Currently, MX’s strategy is to start at the beginning of a user’s experience outside of their FI. When first connecting their accounts to a payment provider, MX provides all the tools needed for a payment provider to work with an end user to share their account number and routing number and validate the data provided. We also have tools that gather details like the user’s name, address, and other profile data so that paytech companies can validate that the user requesting the connection is who they say they are.
These tools are the foundation to the money movement experience, and ensure the security of the user and the paytech service. Our continued work to connect through modern, tokenised connections increasingly increases the speed, quality, and security of all involved in the process — the user, the paytech, and the user’s financial institution. Where are we going? It’s starting with partnerships — there are a large number of paytech companies who are doing amazing things.
Here at MX, we’re expanding our services to make partnerships as easy and secure as possible, further improving the user experiences and speed to market. As we mature this process, we see infinite opportunity to forge FI-Fintech partnerships along the way.
With digital adoption at an all-time high, it seems that digital payment platforms like Venmo are competing with digital banks for users. Some have suggested that digital banks are on the decline, in large part because of payments platforms. What’s your opinion on this topic?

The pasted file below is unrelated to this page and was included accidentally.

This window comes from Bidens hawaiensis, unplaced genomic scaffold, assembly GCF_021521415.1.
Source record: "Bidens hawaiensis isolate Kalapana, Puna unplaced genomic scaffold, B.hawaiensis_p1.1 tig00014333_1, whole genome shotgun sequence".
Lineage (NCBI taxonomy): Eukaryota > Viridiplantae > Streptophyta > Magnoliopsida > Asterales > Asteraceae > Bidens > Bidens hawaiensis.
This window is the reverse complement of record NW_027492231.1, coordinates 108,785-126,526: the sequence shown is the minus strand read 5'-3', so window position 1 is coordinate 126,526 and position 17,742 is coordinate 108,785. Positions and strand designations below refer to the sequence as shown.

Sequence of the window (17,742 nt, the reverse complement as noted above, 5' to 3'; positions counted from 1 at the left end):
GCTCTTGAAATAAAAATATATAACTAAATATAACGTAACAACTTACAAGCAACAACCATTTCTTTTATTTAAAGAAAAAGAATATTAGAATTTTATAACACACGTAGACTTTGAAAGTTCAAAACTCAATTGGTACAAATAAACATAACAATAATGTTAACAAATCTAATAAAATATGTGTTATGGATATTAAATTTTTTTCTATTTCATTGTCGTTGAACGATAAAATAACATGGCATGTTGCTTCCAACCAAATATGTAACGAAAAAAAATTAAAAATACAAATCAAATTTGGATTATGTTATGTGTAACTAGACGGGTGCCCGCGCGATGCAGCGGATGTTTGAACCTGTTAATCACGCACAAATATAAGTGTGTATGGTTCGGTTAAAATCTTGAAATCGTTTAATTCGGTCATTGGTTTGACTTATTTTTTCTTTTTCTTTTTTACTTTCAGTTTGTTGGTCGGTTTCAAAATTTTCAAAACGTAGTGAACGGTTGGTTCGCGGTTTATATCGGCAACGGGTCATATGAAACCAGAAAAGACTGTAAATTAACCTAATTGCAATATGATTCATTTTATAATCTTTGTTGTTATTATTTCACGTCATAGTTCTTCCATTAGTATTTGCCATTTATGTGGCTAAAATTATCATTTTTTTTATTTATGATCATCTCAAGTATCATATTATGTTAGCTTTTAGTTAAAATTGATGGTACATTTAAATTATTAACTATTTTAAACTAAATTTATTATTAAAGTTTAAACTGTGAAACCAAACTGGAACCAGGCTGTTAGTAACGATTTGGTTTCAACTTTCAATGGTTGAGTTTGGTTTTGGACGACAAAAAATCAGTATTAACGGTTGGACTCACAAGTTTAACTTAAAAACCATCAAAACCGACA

I don’t know that a decline in digital banks is being caused by payment platforms specifically. Digital banks – neo/challengers that are purely digital like Chime – will be challenged by paytechs if they don’t start expanding their offerings soon. They came to market with single targeted use cases and excelled at providing transaction account solutions. Venmo has managed to provide that quickly, while also having a larger ecosystem of people who are very comfortable with their services. While traditional banks don’t have the laser focus of neo/challenger organisations, their breadth of offering makes it much easier for them to serve a customer through their lifecycle, which is something that I don’t see in too many digital-only banks and especially don’t see in paytech.
The battle and impact of paytech organisations will be most heavily felt with the youngest generations who are often drawn in by social interaction and simple, streamlined UX. I think that as the primary users of paytech mature and have lifestyle shifts, they’ll face the same challenges that legacy banks challenge — how do we build the best money experience for someone who has an extremely complex financial situation?